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EACEA National Policies Platform


9. Youth and the World

9.1 General context

Last update: 31 January 2024

Main concepts

Young people's participation in decision-making in Austria (Beteiligung als Recht) is grounded in legal and political frameworks. These include the UN Convention on the Rights of the Child, the Austrian Federal Constitution on the Rights of Children (Österreichische Bundesverfassung über die Rechte der Kinder), the EU Youth Strategy, the Austrian Youth Strategy (Österreichische Jugendstrategie), and laws on school co-determination, etc.

Furthermore, Austria considers children and young people's participation in political decisions as a cross-cutting issue (Beteiligungsfelder). It starts with their immediate living environment and offers numerous opportunities for youth participation in local, regional, national, European, and global youth politics (see chapter 5.4).

The National Working Group on Youth Dialogue and Youth Participation (nationale Arbeitsgruppe Jugenddialog und Jugendbeteiligung), which was merged in 2020, is dedicated to promoting youth dialogue and youth participation in Austria.

When it comes to youth participation and global themes, sustainable development and environmental protection is one of Austria's most important themes for youth and youth organisations.

Sustainable Development

The Sustainable Development Goals (SDGs) of the United Nations form the reference framework for Austrian development policy. Since 2016, all federal ministries have been entrusted with the coherent implementation of the "Agenda 2030". The areas of responsibility of the departments form cross-cutting issues that usually cannot be assigned to just one development goal. The Family and Youth Section of the Federal Chancellery (Sektion VI – Familie und Jugend) is responsible for 8 of the 17 SDGs and understands the 2030 Agenda for Sustainable Development as a global orientation framework for the ongoing optimisation of Austrian family and youth policy (Sustainable Development Goals für Jugendthemen). In this context, the identification of children and young people in Austria with the 2030 Agenda and their political participation is central to achieving the development goals.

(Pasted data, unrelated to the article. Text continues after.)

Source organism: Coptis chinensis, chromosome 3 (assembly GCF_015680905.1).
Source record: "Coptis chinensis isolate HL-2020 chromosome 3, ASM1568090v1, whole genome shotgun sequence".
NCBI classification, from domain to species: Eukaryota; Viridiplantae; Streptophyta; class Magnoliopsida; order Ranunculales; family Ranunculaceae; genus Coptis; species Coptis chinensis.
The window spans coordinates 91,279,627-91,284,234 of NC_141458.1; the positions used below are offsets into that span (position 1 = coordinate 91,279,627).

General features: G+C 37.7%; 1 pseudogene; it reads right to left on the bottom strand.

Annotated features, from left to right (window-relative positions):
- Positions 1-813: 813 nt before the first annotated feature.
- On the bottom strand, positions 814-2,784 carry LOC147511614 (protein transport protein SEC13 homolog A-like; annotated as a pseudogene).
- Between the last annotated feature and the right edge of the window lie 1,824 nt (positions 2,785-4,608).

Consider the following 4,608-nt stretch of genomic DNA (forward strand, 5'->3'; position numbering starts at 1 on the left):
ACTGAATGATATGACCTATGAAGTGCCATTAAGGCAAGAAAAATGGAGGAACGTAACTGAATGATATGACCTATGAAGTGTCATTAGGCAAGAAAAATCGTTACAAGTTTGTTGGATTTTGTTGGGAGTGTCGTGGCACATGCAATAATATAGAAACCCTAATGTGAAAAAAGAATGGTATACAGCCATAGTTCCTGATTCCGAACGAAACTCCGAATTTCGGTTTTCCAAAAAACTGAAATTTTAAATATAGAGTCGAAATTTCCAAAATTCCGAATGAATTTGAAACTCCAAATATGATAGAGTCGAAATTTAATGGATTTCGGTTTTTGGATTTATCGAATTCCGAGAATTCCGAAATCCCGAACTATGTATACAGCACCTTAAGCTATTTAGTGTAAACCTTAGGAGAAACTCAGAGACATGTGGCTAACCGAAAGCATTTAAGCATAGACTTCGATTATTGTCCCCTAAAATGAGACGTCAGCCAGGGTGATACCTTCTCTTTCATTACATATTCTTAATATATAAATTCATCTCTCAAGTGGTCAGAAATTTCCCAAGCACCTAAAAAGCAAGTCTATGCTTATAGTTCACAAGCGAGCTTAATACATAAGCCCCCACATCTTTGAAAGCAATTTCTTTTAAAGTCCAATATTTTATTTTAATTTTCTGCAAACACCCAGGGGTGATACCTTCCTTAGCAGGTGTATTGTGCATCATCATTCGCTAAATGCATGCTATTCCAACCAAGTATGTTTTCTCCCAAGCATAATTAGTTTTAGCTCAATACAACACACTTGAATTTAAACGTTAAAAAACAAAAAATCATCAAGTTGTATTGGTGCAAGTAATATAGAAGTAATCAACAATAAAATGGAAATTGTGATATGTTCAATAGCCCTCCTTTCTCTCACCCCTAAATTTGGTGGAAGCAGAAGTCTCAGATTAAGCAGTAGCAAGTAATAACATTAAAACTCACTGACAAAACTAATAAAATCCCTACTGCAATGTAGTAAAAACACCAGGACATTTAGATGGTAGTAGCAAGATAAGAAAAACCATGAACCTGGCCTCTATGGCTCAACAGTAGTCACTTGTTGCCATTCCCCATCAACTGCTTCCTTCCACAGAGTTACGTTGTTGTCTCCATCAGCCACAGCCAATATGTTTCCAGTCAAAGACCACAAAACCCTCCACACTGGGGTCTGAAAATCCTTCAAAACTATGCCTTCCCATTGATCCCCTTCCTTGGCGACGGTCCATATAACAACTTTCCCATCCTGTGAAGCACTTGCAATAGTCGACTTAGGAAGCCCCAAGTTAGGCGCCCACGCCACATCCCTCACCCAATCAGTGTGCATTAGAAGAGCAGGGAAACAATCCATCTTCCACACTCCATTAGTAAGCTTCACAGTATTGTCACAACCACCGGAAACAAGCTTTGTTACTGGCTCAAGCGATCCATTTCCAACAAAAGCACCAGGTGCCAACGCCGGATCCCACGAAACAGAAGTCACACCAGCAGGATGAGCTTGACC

Education is crucial for promoting youth cooperation and political participation in Austria, aligning with the 2030 Agenda (Agenda 2030 im Bildungsbereich). The Austrian education system plays a vital role in preparing young people for a sustainable and responsible world society. Educational concepts (Bildungskonzepte Agenda 2030) like 'Education for Sustainable Development' (Bildung für Nachhaltige Entwicklung) and 'Global Citizenship Education,' (Globales Lernen/Global Citizenship Education) along with teaching principles and concerns (see chapter 9.4), foster sustainability in all its dimensions. The learning process aims to develop knowledge, skills, values, and attitudes, enabling young people to address local and global social, economic, and environmental challenges actively. Education enhances awareness of complex global issues and fosters critical reflection, systemic thinking, and future-oriented action.